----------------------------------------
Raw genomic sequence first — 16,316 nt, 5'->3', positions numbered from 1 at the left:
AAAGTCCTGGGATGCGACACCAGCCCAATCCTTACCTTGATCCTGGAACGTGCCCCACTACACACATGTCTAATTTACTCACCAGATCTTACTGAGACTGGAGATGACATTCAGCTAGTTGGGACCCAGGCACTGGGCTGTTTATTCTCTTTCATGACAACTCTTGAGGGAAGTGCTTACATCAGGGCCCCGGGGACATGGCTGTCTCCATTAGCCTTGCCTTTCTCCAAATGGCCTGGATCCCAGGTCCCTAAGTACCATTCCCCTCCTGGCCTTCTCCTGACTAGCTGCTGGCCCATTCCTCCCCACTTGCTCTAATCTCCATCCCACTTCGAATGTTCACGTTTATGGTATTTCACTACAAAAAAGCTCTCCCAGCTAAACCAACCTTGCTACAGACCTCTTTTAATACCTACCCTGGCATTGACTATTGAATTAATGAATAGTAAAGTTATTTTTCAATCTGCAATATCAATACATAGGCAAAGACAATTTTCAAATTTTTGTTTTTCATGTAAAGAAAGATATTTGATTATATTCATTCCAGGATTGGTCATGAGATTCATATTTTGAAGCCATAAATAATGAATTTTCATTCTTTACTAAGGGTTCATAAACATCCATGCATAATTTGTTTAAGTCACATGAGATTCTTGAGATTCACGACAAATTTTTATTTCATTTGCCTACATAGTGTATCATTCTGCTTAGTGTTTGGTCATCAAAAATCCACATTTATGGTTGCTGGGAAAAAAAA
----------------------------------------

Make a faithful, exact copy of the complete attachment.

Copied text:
Raw genomic sequence first — 16,316 nt, 5'->3', positions numbered from 1 at the left:
AAAGTCCTGGGATGCGACACCAGCCCAATCCTTACCTTGATCCTGGAACGTGCCCCACTACACACATGTCTAATTTACTCACCAGATCTTACTGAGACTGGAGATGACATTCAGCTAGTTGGGACCCAGGCACTGGGCTGTTTATTCTCTTTCATGACAACTCTTGAGGGAAGTGCTTACATCAGGGCCCCGGGGACATGGCTGTCTCCATTAGCCTTGCCTTTCTCCAAATGGCCTGGATCCCAGGTCCCTAAGTACCATTCCCCTCCTGGCCTTCTCCTGACTAGCTGCTGGCCCATTCCTCCCCACTTGCTCTAATCTCCATCCCACTTCGAATGTTCACGTTTATGGTATTTCACTACAAAAAAGCTCTCCCAGCTAAACCAACCTTGCTACAGACCTCTTTTAATACCTACCCTGGCATTGACTATTGAATTAATGAATAGTAAAGTTATTTTTCAATCTGCAATATCAATACATAGGCAAAGACAATTTTCAAATTTTTGTTTTTCATGTAAAGAAAGATATTTGATTATATTCATTCCAGGATTGGTCATGAGATTCATATTTTGAAGCCATAAATAATGAATTTTCATTCTTTACTAAGGGTTCATAAACATCCATGCATAATTTGTTTAAGTCACATGAGATTCTTGAGATTCACGACAAATTTTTATTTCATTTGCCTACATAGTGTATCATTCTGCTTAGTGTTTGGTCATCAAAAATCCACATTTATGGTTGCTGGGAAAAAAAA